There are two types of companies to offer life insurance policies. A mutual company is owned by the policy holders and the profits made from its “whole life insurance” contract policies are returned to the owners in the form of dividends.  The other type of life insurance company is a stock company, which is a publically traded company.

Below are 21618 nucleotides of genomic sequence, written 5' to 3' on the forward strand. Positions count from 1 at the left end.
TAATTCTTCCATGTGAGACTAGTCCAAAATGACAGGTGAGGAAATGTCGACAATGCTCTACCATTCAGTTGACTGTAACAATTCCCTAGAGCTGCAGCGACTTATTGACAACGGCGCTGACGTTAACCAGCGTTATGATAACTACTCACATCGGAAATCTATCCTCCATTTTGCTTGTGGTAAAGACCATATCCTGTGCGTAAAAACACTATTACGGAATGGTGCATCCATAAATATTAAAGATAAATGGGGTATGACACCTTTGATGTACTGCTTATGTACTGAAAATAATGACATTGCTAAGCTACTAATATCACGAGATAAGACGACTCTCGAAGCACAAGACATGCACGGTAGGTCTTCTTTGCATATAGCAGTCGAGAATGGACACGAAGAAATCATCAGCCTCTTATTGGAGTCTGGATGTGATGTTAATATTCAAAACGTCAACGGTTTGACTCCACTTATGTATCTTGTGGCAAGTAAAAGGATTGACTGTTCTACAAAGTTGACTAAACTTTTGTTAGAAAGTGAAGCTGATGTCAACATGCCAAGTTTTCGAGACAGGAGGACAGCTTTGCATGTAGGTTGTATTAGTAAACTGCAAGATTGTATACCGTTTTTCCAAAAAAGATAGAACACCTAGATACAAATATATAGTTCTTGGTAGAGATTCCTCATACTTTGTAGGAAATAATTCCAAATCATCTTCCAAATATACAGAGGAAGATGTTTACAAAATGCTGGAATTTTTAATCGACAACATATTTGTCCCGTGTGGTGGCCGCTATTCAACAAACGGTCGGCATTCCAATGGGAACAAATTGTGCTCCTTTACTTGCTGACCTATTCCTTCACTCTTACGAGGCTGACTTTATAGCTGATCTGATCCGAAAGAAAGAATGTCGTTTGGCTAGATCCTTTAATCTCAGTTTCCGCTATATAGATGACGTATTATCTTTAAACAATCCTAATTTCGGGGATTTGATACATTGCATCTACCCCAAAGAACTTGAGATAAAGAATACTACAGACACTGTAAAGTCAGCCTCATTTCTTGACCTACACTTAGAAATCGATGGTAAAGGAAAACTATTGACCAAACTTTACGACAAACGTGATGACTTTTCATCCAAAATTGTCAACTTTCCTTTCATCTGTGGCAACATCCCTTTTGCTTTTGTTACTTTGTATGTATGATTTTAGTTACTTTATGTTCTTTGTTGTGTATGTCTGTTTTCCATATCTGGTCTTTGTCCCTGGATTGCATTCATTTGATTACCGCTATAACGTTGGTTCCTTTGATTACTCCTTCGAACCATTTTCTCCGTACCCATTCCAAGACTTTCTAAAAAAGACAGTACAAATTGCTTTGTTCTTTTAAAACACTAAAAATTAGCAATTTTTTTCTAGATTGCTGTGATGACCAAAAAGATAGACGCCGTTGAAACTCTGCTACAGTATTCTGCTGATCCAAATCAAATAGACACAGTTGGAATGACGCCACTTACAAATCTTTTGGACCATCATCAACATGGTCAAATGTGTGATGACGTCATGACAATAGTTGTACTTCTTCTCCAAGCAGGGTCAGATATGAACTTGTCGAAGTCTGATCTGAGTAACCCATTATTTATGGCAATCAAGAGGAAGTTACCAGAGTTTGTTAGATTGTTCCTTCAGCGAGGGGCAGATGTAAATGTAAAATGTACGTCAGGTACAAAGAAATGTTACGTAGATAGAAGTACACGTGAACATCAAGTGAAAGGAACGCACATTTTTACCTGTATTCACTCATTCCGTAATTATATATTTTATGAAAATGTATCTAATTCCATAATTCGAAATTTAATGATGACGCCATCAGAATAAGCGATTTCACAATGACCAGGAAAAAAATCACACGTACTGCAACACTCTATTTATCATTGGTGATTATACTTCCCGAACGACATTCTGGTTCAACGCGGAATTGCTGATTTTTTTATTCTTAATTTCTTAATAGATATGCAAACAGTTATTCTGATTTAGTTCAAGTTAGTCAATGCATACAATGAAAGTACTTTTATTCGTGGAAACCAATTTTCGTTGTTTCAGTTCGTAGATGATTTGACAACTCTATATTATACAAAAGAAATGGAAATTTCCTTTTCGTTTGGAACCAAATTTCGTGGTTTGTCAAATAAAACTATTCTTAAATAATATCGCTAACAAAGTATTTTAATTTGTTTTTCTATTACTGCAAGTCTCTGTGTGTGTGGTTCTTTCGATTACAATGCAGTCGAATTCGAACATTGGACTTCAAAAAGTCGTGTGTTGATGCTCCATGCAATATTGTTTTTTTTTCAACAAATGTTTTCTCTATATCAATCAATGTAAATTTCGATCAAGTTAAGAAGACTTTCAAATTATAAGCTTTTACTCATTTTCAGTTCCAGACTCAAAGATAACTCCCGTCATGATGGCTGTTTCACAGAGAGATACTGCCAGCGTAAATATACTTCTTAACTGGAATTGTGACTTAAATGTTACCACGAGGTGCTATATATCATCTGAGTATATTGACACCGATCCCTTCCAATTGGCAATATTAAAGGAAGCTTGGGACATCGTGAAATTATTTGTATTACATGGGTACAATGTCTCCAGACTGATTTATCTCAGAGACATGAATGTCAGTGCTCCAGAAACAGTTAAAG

For the purpose of our wealth plan, it is important to look at life insurance in terms of what we are trying to use it for in the various stages of life. During our lifetime, at various ages, there are different family dynamics and different economic circumstances. When you are in your accumulating phase, or the phase where you are earning your living and saving for the future, we use life insurance as a tool to protect your greatest asset, or your ability to work and earn future income. Life insurance insures the economic value of an individual, or the determination of what you are making and how long you will earn it for. When you purchase life insurance, the amount of coverage you are eligible for is calculated by using a multiple of your income plus assets. As we age, the multiple is going down. For example, of a 30-year-old person is earning $150,000 they are eligible for $3,750,000 worth of coverage, which is the salary times 25. At age 30, they use the multiple of 25 as the maximum amount of coverage you can purchase at that salary level. As this person gets older, that number keeps going down.  The idea is when trying to figure out how much coverage to buy, you should ask yourself how much money you would need to get your family  through to retirement age at their current standard of living. How much do you need to make sure your family can still pay the bills, attend schools, etc. from now on?